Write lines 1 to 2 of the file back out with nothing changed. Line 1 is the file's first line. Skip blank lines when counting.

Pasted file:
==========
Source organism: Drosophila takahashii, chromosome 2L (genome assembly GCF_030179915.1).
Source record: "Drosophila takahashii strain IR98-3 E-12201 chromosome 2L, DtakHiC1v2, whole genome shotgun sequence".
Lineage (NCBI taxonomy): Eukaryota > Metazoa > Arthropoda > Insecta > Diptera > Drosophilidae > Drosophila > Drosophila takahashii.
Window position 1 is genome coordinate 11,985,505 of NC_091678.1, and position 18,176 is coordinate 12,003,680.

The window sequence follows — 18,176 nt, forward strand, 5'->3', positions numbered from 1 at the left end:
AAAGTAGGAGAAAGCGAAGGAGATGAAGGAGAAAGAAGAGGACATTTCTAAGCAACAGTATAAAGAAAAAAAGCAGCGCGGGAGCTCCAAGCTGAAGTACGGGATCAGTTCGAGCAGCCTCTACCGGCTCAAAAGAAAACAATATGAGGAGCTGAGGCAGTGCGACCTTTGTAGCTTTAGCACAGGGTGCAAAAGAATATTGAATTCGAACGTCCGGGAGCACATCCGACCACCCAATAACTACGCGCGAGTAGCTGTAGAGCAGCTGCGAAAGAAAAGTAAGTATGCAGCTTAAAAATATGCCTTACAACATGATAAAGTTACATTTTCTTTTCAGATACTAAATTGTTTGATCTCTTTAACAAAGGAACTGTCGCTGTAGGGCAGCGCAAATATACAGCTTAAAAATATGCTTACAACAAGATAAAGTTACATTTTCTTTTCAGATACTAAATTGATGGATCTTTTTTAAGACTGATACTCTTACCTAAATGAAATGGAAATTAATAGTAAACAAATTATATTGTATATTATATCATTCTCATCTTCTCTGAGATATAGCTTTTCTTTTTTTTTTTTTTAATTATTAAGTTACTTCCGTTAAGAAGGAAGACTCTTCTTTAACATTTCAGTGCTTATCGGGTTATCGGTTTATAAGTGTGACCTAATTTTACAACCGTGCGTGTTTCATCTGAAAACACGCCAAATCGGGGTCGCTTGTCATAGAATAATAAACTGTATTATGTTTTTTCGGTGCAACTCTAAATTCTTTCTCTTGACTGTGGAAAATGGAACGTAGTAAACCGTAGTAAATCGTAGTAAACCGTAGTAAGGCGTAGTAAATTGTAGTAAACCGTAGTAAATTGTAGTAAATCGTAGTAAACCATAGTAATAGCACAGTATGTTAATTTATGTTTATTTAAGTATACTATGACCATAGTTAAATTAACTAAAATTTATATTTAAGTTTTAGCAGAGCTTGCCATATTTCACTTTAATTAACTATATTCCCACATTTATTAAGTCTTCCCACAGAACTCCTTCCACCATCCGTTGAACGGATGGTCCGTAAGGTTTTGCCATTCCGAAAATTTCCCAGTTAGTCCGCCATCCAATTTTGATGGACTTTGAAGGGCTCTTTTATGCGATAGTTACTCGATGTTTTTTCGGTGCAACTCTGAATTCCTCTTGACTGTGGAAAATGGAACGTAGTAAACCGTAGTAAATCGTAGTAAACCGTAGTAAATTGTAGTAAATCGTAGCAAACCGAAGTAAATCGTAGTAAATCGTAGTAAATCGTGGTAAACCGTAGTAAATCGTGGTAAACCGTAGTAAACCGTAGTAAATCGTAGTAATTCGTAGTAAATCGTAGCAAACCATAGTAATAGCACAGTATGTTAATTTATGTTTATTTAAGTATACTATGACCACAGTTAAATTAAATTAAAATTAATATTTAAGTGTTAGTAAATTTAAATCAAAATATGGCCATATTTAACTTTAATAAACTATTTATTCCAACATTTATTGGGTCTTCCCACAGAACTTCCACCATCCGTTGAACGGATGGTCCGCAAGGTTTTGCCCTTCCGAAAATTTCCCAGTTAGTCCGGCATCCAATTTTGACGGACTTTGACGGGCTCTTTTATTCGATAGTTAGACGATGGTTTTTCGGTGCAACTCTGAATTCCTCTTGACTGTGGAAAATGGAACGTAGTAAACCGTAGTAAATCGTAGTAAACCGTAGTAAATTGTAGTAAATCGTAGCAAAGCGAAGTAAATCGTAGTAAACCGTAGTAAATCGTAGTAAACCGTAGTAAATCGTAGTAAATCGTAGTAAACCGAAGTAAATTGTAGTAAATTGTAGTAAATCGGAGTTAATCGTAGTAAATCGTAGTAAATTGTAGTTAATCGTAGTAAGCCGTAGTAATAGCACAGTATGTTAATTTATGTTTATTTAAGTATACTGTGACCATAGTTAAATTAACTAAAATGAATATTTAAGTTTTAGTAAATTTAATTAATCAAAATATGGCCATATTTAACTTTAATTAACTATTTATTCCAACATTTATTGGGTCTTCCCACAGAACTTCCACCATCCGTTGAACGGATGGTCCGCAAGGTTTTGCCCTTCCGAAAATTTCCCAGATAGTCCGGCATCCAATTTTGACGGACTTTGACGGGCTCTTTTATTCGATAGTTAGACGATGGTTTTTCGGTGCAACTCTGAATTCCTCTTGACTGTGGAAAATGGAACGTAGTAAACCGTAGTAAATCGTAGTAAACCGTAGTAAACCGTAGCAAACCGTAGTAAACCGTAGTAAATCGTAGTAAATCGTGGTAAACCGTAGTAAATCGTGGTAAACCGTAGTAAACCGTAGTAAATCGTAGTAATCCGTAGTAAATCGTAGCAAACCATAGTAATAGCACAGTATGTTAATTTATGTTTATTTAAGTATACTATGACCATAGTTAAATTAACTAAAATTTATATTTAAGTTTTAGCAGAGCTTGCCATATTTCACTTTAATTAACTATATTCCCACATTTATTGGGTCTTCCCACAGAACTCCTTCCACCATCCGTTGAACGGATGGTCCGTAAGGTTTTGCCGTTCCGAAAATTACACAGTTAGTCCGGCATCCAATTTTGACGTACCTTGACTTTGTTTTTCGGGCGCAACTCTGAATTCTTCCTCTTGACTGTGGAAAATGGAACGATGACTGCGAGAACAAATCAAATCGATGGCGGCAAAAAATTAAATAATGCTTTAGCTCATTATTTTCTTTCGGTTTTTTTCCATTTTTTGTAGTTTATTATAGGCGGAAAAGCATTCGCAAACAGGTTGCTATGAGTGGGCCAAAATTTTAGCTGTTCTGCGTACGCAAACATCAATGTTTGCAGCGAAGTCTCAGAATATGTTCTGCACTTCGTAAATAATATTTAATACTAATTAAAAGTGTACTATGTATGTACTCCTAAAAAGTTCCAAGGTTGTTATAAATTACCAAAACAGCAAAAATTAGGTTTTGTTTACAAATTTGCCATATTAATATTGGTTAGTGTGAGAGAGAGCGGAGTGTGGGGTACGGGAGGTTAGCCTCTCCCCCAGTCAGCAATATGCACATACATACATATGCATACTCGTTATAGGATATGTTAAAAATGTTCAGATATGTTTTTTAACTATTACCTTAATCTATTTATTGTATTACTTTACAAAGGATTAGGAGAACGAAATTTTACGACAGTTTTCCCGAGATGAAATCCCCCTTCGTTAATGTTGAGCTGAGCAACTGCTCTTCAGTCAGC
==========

Source organism: Drosophila takahashii, chromosome 2L (genome assembly GCF_030179915.1).
Source record: "Drosophila takahashii strain IR98-3 E-12201 chromosome 2L, DtakHiC1v2, whole genome shotgun sequence".